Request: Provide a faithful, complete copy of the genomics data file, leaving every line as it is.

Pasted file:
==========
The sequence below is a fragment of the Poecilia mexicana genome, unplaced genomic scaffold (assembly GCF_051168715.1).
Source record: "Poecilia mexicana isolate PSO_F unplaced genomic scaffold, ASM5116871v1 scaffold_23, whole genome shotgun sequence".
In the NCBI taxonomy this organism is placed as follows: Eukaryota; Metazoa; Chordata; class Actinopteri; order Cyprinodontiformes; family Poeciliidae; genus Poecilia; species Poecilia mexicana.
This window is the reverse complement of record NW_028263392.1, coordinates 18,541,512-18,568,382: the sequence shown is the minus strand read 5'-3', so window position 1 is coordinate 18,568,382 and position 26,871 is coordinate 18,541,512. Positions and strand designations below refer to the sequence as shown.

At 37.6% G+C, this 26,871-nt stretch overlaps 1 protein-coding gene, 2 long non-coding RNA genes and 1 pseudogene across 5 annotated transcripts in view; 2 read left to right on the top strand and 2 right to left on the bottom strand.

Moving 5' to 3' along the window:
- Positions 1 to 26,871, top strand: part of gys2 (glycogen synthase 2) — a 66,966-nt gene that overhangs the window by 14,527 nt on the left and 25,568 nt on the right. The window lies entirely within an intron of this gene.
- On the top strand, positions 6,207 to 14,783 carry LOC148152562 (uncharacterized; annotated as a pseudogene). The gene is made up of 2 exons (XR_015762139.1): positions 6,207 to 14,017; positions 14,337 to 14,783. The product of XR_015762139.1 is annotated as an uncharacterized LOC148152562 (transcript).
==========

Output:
The sequence below is a fragment of the Poecilia mexicana genome, unplaced genomic scaffold (assembly GCF_051168715.1).
Source record: "Poecilia mexicana isolate PSO_F unplaced genomic scaffold, ASM5116871v1 scaffold_23, whole genome shotgun sequence".
In the NCBI taxonomy this organism is placed as follows: Eukaryota; Metazoa; Chordata; class Actinopteri; order Cyprinodontiformes; family Poeciliidae; genus Poecilia; species Poecilia mexicana.
This window is the reverse complement of record NW_028263392.1, coordinates 18,541,512-18,568,382: the sequence shown is the minus strand read 5'-3', so window position 1 is coordinate 18,568,382 and position 26,871 is coordinate 18,541,512. Positions and strand designations below refer to the sequence as shown.

At 37.6% G+C, this 26,871-nt stretch overlaps 1 protein-coding gene, 2 long non-coding RNA genes and 1 pseudogene across 5 annotated transcripts in view; 2 read left to right on the top strand and 2 right to left on the bottom strand.

Moving 5' to 3' along the window:
- Positions 1 to 26,871, top strand: part of gys2 (glycogen synthase 2) — a 66,966-nt gene that overhangs the window by 14,527 nt on the left and 25,568 nt on the right. The window lies entirely within an intron of this gene.
- On the top strand, positions 6,207 to 14,783 carry LOC148152562 (uncharacterized; annotated as a pseudogene). The gene is made up of 2 exons (XR_015762139.1): positions 6,207 to 14,017; positions 14,337 to 14,783. The product of XR_015762139.1 is annotated as an uncharacterized LOC148152562 (transcript).